14,000 infants (Holy Innocents) slain by Herod in Bethlehem
Listen to the Daily Reading for December 29, 2016, 14,000 infants (Holy Innocents) slain by Herod in Bethlehem
St. Paul’s Letter to the Hebrews 2:11-18
BRETHREN, he who sanctifies and those who are sanctified have all one origin. That is why he is not ashamed to call them brethren, saying, “I will proclaim thy name to my brethren, in the midst of the congregation I will praise thee.” And again, “I will put my trust in him.” And again, “Here am I, and the children God has given me. Since therefore the children share in flesh and blood, he himself likewise partook of the same nature, that through death he might destroy him who has the power of death, that is, the devil, and deliver all those who through fear of death were subject to lifelong bondage. For surely it is not with angels that he is concerned but with the descendants of Abraham. Therefore he had to be made like his brethren in every respect, so that he might become a merciful and faithful high priest in the service of God, to make expiation for the sins of the people. For because he himself has suffered and been tempted, he is able to help those who are tempted.
The Gospel according to Matthew 2:13-23
When the wise men departed, behold, an angel of the Lord appeared to Joseph in a dream and said, “Rise, take the child and his mother, and flee to Egypt, and remain there till I tell you; for Herod is about to search for the child, to destroy him.” And he rose and took the child and his mother by night, and departed to Egypt, and remained there until the death of Herod. This was to fulfill what the Lord had spoken by the prophet, “Out of Egypt have I called my son.”
Then Herod, when he saw that he had been tricked by the wise men, was in a furious rage, and he sent and killed all the male children in Bethlehem and in all that region who were two years old or under, according to the time which he had ascertained from the wise men. Then was fulfilled what was spoken by the prophet Jeremiah: “A voice was heard in Ramah, wailing and loud lamentation, Rachel weeping for her children; she refused to be consoled, because they were no more.” But when Herod died, behold, an angel of the Lord appeared in a dream to Joseph in Egypt, saying, “Rise, take the child and his mother, and go to the land of Israel, for those who sought the child’s life are dead.” And he rose and took the child and his mother, and went to the land of Israel. But when he heard that Archelaos reigned over Judea in place of his father Herod, he was afraid to go there, and being warned in a dream he withdrew to the district of Galilee. And he went and dwelt in a city called Nazareth, that what was spoken by the prophets might be fulfilled, “He shall be called a Nazarene.”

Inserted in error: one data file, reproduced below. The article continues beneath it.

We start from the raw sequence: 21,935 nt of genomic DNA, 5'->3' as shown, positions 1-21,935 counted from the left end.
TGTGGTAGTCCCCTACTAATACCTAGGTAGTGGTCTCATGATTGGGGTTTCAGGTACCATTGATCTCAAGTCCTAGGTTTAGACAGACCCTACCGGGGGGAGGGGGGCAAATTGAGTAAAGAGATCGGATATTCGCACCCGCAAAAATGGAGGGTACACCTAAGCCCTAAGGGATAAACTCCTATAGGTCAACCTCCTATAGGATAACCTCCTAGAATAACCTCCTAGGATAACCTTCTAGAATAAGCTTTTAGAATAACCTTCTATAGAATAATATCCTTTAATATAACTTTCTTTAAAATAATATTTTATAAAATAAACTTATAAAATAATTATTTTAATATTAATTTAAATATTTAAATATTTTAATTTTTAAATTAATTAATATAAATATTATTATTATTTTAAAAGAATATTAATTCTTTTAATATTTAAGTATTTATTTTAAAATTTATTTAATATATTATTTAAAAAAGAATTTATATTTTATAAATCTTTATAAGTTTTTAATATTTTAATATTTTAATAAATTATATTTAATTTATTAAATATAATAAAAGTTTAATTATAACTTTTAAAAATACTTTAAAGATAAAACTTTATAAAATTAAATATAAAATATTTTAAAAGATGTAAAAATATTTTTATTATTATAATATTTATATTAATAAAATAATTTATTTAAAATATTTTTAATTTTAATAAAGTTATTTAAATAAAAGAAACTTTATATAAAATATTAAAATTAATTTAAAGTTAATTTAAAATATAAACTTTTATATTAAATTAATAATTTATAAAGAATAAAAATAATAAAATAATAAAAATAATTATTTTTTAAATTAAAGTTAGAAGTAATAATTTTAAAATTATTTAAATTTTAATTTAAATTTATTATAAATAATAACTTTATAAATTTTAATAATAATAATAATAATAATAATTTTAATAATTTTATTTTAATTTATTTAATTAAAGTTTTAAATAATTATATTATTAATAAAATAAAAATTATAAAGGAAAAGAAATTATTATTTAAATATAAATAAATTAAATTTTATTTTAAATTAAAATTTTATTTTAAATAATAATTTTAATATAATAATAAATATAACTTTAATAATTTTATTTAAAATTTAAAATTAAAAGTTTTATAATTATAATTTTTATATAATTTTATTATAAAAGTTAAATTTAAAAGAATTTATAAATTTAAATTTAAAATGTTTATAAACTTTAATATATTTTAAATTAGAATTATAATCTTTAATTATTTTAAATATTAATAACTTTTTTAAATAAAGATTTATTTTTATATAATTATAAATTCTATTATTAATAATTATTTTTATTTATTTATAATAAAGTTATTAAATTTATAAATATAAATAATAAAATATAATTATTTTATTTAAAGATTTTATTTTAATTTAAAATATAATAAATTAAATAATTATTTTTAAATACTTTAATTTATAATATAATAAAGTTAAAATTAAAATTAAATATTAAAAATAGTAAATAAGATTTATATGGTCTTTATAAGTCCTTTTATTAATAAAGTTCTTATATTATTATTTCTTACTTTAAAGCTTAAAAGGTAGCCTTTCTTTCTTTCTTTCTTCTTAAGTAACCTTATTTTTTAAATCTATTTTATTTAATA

Our Righteous Father Marcellus, Abbot of the Monastery of the Unsleeping Ones
Saint Marcellus, who was from the city of Apamea in Syria, was born of renowned parents. Adorned with virtue and learning, he succeeded Saint Alexander to the abbacy of the Monastery of the Unsleeping about the year 460. This monastery was so named because the monks there were divided into three ranks, and took turns in succession for the execution of the sacred services both day and night, and thus ceaselessly sent up praise to God, without any lapse. The author of this practice was the aforementioned Alexander. As the biographer of both these Saints writes: “Later, a venerable monastery was established near the mouth of Pontus – that is, the place where the Black Sea tracts into the Bosphorus – and he introduced a rule that, though new, was superior to any found elsewhere; that is, that henceforth they should never be any cessation in the hymnody offered to God, but that through an unbroken succession of those that served in turn, there should be achieved this continuous and unceasing glorification of our Master.”
Apolytikion of Abbot Marcellus
The image of God, was faithfully preserved in you, O Father. For you took up the Cross and followed Christ. By Your actions you taught us to look beyond the flesh for it passes, rather to be concerned about the soul which is immortal. Wherefore, O Holy Marcellus, your soul rejoices with the angels.
Kontakion of Abbot Marcellus
Though clad in a mortal body, O Marcellus most wise, thou strovest to emulate the Angels’ choirs in divine perpetual hymnody. And as an unsleeping shepherd of thy monastics, thou wast an example of true prayer and devoutness; O Father, intercede with the Lord, that He would save our souls.
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